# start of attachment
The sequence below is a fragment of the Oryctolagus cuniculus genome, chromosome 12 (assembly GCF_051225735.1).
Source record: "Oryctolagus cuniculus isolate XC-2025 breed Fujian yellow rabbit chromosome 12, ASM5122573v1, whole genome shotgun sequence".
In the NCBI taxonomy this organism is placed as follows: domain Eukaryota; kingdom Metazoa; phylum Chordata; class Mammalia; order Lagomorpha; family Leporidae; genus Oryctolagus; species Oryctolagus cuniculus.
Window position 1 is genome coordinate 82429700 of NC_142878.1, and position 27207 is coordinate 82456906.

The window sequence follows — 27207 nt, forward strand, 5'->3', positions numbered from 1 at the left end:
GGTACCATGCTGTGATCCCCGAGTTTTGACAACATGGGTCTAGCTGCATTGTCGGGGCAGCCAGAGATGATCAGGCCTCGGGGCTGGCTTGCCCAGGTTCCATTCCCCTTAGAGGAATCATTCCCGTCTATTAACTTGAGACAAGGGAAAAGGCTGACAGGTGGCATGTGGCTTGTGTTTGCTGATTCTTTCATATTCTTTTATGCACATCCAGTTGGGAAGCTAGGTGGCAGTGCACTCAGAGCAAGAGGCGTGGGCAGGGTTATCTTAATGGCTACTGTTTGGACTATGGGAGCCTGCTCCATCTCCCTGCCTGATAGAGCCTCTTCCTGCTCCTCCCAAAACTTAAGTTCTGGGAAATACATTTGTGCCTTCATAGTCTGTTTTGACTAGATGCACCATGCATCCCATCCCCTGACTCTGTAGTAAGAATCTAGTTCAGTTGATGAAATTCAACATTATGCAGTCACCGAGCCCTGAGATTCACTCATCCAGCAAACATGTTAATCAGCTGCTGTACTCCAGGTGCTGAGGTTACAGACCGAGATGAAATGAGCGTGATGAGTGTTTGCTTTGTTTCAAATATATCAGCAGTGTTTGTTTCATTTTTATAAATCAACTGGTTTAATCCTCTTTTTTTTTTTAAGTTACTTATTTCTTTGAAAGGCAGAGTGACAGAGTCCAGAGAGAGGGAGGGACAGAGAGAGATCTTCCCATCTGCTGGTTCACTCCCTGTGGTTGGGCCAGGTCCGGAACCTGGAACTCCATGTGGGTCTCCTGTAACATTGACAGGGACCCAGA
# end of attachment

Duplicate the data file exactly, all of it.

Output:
The sequence below is a fragment of the Oryctolagus cuniculus genome, chromosome 12 (assembly GCF_051225735.1).
Source record: "Oryctolagus cuniculus isolate XC-2025 breed Fujian yellow rabbit chromosome 12, ASM5122573v1, whole genome shotgun sequence".
In the NCBI taxonomy this organism is placed as follows: domain Eukaryota; kingdom Metazoa; phylum Chordata; class Mammalia; order Lagomorpha; family Leporidae; genus Oryctolagus; species Oryctolagus cuniculus.
Window position 1 is genome coordinate 82429700 of NC_142878.1, and position 27207 is coordinate 82456906.

The window sequence follows — 27207 nt, forward strand, 5'->3', positions numbered from 1 at the left end:
GGTACCATGCTGTGATCCCCGAGTTTTGACAACATGGGTCTAGCTGCATTGTCGGGGCAGCCAGAGATGATCAGGCCTCGGGGCTGGCTTGCCCAGGTTCCATTCCCCTTAGAGGAATCATTCCCGTCTATTAACTTGAGACAAGGGAAAAGGCTGACAGGTGGCATGTGGCTTGTGTTTGCTGATTCTTTCATATTCTTTTATGCACATCCAGTTGGGAAGCTAGGTGGCAGTGCACTCAGAGCAAGAGGCGTGGGCAGGGTTATCTTAATGGCTACTGTTTGGACTATGGGAGCCTGCTCCATCTCCCTGCCTGATAGAGCCTCTTCCTGCTCCTCCCAAAACTTAAGTTCTGGGAAATACATTTGTGCCTTCATAGTCTGTTTTGACTAGATGCACCATGCATCCCATCCCCTGACTCTGTAGTAAGAATCTAGTTCAGTTGATGAAATTCAACATTATGCAGTCACCGAGCCCTGAGATTCACTCATCCAGCAAACATGTTAATCAGCTGCTGTACTCCAGGTGCTGAGGTTACAGACCGAGATGAAATGAGCGTGATGAGTGTTTGCTTTGTTTCAAATATATCAGCAGTGTTTGTTTCATTTTTATAAATCAACTGGTTTAATCCTCTTTTTTTTTTTAAGTTACTTATTTCTTTGAAAGGCAGAGTGACAGAGTCCAGAGAGAGGGAGGGACAGAGAGAGATCTTCCCATCTGCTGGTTCACTCCCTGTGGTTGGGCCAGGTCCGGAACCTGGAACTCCATGTGGGTCTCCTGTAACATTGACAGGGACCCAGA